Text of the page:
Jacques Cheminade: Drought -- Let's Cut the Grass Out From Under the Feet of the Speculators
June 4, 2011 • 4:18PM

Jacques Cheminade is a French Presidential candidate, on the ticket of the Solidarité et Progrès party. His original statement is available at http://www.solidariteetprogres.org/ Secheresse-Coupons-l-herbe-sous-les-pieds-des-speculateurs_07777

Earthquakes in Japan, tornadoes in the United States, flooding in Canada and exceptional drought in China, in Texas, and in Europe, our planet is everywhere being wracked by phenomena whose violence is growing.

In France, the drought which is rife, is already far worse than those of 1949 and 1976. It is added to the disastrous consequences of an agriculture policy, which, by having penalized producers now for several years, is preventing them from building up reserves of their finances, of fodder, and of seed.

I. Immediately, Four Emergency Measures Must Be Implemented

This is an issue of breaking speculation which has grabbed farm production and created shortages, and this not simply by limiting damages by promising some indemification from the facilities of the treasury or alms.

1. Emergency feed for animals: For this, beyond solidarity between those who grow the grain and the those who raise the livestock, the state must, should the need arise, requisition hay and straw and fully subsidize its purchase by producers. An important detail: The state and regions must take charge of rail and truck transport all the way to the farm.

2. Priority for irrigation: Restrain water use by the golf courses, leisure centers, and watering flower gardens as much as necessary. Water reserves must be prioritized for crops.

3. Freeze on biofuels: The state must block all transformation of cereals into biofuels, especially wheat and maize corn. This production is reserved for livestock feed. If necessary, certain exports can also be revised downward toward this end. This measure will not inflame world prices if it is accompanied by anti-speculation measures, as we will specify.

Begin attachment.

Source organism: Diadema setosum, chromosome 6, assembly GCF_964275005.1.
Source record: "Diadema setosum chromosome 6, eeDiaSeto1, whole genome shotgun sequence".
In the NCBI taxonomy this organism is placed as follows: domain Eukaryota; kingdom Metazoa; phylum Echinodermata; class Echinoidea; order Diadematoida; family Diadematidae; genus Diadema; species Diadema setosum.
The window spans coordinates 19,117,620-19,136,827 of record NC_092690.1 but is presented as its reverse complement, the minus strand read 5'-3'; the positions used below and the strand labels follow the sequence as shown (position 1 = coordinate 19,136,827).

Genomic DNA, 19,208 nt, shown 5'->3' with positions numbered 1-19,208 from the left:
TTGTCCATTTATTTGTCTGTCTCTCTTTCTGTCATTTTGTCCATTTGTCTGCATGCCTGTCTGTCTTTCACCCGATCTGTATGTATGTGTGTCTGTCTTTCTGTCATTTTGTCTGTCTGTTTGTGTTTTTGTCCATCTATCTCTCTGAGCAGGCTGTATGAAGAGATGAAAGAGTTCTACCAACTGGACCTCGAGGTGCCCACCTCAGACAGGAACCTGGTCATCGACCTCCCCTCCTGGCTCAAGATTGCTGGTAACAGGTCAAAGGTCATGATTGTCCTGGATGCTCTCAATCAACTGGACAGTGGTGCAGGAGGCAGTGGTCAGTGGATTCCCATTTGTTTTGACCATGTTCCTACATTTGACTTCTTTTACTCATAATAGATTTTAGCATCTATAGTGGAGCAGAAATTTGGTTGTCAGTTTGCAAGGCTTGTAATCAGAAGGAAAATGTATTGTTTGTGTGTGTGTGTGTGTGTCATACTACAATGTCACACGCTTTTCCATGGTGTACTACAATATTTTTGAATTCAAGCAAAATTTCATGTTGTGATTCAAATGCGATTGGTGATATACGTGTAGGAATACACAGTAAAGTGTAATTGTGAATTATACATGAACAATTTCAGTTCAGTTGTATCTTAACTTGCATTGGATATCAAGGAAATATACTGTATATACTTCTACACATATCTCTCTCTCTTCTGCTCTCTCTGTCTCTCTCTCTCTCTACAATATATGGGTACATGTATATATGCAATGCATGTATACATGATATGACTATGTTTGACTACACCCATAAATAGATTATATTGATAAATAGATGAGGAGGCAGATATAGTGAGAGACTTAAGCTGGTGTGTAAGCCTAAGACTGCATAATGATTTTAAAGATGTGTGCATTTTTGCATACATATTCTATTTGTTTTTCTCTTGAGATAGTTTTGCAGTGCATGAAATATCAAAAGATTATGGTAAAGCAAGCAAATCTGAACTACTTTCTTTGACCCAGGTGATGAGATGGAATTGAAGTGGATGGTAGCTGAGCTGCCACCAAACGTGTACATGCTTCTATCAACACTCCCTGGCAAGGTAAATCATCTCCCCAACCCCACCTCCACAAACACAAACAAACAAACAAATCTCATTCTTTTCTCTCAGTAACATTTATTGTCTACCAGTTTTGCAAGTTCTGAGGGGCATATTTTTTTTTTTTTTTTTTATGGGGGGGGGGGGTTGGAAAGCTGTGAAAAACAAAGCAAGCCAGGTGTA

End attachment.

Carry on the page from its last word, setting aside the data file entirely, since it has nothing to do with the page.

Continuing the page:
4. Finance: Cleaning Out the Augean Stables: Separate the investment banks from savings and deposit banks (Global Glass-Steagall). Speculation on agricultural products by exchange-traded funds (ETFs, trackers with the effect of financial leverage) is prohibited. Is it not intolerable that a bank such as Crédit Agricole (not to name that alone), which makes a big show of generosity, offering the facilities of its coffers to the victims of drought, should continue, via Amundi[fn1], to speculate on agricultural prices? As long as nothing is being done to stop this game, all the declarations of our leaders remain hypocrisy at best, treachery at worst.

II. Food Sovereignty

Starting tomorrow, we must rethink farm policy on the absolute principle of food sovereignty, in uprooting the Malthusian power of the enviro-speculators.